One of the hardest aspects of clinic life is getting our patients to change; change the way they think, change the way they act, and change the way they behave.
After working with patients for many years it’s very evident that most people don’t know how to change. They can tell you what they don’t want or don’t like, and easily describe their dissatisfaction with all aspects of their life but unfortunately struggle describing what they do want, what they would like to experience, create or become.
We humans have a poor record in sustaining a “negative goal” or breaking a bad habit because our brain will always associate deprivation with pain and as the saying goes the human psyche will always take the path of least resistance. That’s why it is so hard to reduce your coffee intake, stop smoking or lose weight. Start a good habit instead. Try setting a positive goal, and move towards what you want, for example: to have better posture, to eat healthier foods, to exercise every day.
We find the patients who can identify with exactly what they want, what their objectives are and compare that to what they currently have are far better placed to make that sustainable change. The difference between their desired outcome and their current reality creates this “tug of war” that will serve to create “the path of least resistance” towards your goals and fuel your change efforts.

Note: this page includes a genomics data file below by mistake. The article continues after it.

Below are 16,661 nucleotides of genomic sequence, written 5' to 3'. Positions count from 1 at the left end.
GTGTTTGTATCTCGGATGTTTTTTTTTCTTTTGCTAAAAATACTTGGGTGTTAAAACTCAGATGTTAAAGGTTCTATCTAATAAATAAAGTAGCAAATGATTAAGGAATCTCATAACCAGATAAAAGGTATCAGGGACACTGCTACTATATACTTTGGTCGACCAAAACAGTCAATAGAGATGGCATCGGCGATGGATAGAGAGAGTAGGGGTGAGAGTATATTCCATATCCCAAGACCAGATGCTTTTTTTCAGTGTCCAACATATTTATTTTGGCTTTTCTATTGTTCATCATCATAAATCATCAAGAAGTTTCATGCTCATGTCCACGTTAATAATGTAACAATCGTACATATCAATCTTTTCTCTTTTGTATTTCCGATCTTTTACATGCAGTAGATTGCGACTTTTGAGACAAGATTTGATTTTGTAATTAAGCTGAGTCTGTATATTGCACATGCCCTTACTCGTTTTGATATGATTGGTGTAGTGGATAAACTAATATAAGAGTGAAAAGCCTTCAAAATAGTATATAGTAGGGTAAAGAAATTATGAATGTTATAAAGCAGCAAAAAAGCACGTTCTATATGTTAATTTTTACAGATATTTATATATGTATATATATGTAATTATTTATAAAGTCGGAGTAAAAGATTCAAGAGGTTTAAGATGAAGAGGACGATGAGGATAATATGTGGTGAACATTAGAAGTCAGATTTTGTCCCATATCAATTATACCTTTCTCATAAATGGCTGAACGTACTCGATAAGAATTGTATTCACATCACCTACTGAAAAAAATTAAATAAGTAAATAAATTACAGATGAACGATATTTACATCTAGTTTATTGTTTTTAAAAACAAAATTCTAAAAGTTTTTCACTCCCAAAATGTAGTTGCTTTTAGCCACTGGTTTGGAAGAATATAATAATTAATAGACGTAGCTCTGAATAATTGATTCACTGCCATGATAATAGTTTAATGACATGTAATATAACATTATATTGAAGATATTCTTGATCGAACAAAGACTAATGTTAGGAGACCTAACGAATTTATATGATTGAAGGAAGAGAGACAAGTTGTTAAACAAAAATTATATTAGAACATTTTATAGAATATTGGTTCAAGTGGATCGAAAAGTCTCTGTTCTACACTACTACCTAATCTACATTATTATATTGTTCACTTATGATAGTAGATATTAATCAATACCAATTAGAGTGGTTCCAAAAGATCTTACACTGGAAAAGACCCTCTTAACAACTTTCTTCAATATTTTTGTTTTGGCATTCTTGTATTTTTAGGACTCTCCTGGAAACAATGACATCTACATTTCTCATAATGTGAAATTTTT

A critical part of the process is for our patients to identify what behaviours led them to the situation they are in and to own the specific behaviours that will lead them to what they really want. There is a saying, “if you always do what you have always done, you will always get what you have always got”. Therefore, in order to achieve different outcomes, you must adopt different behaviours.
We know adopting new behaviours is hard, inconvenient and sometimes unpleasant, but here’s the thing…we also know practice makes perfect! Clinical research shows that new habits can be formed through repetition. Our brain cells actually create novel connections and new habits are formed. The simple answer to all this, is to practice your new (improved) behaviours until they become easier. So making it easier for yourself to practice your new behaviours is paramount, and making it harder to engage in your bad behaviours more difficult.
If the mother of mastery is repetition then lets make it as easy as we can to repeat those good behaviours.
- Keep your foam roller where you can always see it.
- Keep the soft drink and chocolate out of the house
- Pack your bag for the days exercise the night before.
- Put your exercise bike in the living room, not the garage.
- Prepare healthy nutritious snacks that are easily available.
- Consider the people you are spending time what behaviours do they promote?
- Carry a water bottle around and set reminders to ensure you’re drinking enough water.
Decide what you want to change and then practice lots to achieve it.
If you’d like to be supported on your journey to a happier, healthier you, then call the clinic on 03 95977 7488 and book an Initial Consultation.